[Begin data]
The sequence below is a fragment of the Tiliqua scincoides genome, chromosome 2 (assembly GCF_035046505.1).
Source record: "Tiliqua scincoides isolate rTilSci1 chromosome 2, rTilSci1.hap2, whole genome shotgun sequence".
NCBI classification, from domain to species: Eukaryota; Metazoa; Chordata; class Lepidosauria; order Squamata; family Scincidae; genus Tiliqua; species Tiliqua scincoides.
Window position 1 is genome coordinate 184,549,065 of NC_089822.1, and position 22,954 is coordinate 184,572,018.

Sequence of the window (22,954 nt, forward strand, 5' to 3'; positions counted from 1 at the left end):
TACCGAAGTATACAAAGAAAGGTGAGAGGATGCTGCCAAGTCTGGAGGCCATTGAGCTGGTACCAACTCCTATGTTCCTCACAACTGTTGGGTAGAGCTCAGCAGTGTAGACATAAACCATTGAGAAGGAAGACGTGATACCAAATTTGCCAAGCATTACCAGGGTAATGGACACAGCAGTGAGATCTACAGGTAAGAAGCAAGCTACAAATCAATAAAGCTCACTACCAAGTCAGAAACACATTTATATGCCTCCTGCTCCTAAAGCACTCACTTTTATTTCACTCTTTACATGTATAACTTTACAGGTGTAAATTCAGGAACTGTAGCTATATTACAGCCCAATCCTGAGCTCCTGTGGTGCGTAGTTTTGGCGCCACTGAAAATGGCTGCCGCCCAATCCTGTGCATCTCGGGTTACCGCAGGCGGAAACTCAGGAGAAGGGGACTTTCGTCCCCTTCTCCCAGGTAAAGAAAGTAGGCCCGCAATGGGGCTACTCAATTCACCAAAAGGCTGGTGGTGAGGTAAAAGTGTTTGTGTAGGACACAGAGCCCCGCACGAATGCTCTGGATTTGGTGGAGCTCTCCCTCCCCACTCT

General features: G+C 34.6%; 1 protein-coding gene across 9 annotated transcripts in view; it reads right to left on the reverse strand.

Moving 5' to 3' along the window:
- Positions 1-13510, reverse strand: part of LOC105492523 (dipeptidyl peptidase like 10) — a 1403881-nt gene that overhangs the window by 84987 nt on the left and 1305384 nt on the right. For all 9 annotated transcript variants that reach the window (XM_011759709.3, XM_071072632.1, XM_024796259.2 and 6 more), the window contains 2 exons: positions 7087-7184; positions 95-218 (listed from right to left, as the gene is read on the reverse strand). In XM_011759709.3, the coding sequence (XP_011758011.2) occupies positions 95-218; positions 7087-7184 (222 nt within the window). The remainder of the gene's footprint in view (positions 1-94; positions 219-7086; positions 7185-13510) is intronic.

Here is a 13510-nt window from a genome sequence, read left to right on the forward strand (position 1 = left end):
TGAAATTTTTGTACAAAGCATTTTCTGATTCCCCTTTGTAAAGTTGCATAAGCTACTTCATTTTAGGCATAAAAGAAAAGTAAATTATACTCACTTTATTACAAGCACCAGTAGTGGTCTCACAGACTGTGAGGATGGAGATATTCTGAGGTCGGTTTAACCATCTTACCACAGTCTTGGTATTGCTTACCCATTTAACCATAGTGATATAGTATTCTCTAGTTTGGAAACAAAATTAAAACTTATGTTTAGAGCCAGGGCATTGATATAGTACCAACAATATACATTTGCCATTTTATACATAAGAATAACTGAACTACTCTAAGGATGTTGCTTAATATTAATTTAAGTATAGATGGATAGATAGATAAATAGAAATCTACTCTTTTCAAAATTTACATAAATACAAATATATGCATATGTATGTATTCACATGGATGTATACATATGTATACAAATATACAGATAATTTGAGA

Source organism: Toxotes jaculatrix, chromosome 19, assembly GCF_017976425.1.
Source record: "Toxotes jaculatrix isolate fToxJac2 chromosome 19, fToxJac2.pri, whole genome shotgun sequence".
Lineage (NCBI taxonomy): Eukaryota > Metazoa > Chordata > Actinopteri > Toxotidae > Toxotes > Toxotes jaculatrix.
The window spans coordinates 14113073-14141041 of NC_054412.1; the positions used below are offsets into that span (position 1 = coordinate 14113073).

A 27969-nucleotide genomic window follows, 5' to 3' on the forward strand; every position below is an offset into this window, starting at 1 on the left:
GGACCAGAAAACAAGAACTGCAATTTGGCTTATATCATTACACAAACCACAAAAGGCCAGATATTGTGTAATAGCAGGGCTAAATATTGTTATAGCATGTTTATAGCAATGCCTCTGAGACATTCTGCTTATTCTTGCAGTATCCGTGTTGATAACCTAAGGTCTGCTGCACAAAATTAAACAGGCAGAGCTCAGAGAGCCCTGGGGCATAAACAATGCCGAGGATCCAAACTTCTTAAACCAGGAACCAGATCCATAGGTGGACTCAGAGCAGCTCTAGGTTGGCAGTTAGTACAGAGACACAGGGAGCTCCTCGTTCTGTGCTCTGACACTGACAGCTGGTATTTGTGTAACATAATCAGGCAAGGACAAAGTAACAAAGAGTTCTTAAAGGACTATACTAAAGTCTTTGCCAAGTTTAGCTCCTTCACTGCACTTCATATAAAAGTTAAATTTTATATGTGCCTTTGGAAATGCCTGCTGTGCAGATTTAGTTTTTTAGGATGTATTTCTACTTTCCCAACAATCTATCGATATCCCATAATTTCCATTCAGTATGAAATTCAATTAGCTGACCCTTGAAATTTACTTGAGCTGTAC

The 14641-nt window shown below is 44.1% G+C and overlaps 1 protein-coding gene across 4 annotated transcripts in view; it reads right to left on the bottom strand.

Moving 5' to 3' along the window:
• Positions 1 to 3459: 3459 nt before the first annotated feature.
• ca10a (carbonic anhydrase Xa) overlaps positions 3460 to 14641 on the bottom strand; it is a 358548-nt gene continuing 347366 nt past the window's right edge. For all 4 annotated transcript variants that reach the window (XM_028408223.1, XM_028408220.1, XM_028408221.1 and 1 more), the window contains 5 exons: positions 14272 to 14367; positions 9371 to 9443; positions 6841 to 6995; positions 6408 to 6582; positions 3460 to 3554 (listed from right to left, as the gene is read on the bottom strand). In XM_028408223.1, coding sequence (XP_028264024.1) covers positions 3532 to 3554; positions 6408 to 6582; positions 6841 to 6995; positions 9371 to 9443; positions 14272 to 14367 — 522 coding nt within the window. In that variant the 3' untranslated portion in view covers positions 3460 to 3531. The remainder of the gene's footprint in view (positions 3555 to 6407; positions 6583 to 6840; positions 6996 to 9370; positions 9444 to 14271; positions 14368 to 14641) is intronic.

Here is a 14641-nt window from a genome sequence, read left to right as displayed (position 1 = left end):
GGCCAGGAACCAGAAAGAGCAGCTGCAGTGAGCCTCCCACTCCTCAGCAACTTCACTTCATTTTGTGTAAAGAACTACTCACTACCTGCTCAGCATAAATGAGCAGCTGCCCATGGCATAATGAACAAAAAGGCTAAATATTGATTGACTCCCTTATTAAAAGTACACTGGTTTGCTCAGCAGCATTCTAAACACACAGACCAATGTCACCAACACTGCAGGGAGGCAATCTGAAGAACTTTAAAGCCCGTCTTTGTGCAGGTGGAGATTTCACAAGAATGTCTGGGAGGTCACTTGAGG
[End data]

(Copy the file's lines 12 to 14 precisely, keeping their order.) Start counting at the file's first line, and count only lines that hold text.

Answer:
Source organism: Toxotes jaculatrix, chromosome 19, assembly GCF_017976425.1.
Source record: "Toxotes jaculatrix isolate fToxJac2 chromosome 19, fToxJac2.pri, whole genome shotgun sequence".
Lineage (NCBI taxonomy): Eukaryota > Metazoa > Chordata > Actinopteri > Toxotidae > Toxotes > Toxotes jaculatrix.